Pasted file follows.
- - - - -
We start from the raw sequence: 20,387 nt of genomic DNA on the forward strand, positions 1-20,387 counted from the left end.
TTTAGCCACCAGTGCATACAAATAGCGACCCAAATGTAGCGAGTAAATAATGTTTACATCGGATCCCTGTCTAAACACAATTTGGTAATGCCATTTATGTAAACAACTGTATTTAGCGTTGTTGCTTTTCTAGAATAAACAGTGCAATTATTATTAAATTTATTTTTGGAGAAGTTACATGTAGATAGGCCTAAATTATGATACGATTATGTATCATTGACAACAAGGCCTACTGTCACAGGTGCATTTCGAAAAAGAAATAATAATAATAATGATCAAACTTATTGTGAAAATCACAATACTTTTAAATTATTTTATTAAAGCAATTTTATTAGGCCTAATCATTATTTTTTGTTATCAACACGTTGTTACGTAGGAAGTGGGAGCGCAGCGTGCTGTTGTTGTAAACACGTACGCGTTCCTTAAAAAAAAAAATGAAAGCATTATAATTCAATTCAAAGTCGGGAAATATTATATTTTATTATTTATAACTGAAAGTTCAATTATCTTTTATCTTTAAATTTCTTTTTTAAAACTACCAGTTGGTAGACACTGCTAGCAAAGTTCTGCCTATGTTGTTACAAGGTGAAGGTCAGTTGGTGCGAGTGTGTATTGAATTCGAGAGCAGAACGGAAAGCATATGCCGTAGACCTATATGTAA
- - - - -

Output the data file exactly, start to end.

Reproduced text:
We start from the raw sequence: 20,387 nt of genomic DNA on the forward strand, positions 1-20,387 counted from the left end.
TTTAGCCACCAGTGCATACAAATAGCGACCCAAATGTAGCGAGTAAATAATGTTTACATCGGATCCCTGTCTAAACACAATTTGGTAATGCCATTTATGTAAACAACTGTATTTAGCGTTGTTGCTTTTCTAGAATAAACAGTGCAATTATTATTAAATTTATTTTTGGAGAAGTTACATGTAGATAGGCCTAAATTATGATACGATTATGTATCATTGACAACAAGGCCTACTGTCACAGGTGCATTTCGAAAAAGAAATAATAATAATAATGATCAAACTTATTGTGAAAATCACAATACTTTTAAATTATTTTATTAAAGCAATTTTATTAGGCCTAATCATTATTTTTTGTTATCAACACGTTGTTACGTAGGAAGTGGGAGCGCAGCGTGCTGTTGTTGTAAACACGTACGCGTTCCTTAAAAAAAAAAATGAAAGCATTATAATTCAATTCAAAGTCGGGAAATATTATATTTTATTATTTATAACTGAAAGTTCAATTATCTTTTATCTTTAAATTTCTTTTTTAAAACTACCAGTTGGTAGACACTGCTAGCAAAGTTCTGCCTATGTTGTTACAAGGTGAAGGTCAGTTGGTGCGAGTGTGTATTGAATTCGAGAGCAGAACGGAAAGCATATGCCGTAGACCTATATGTAA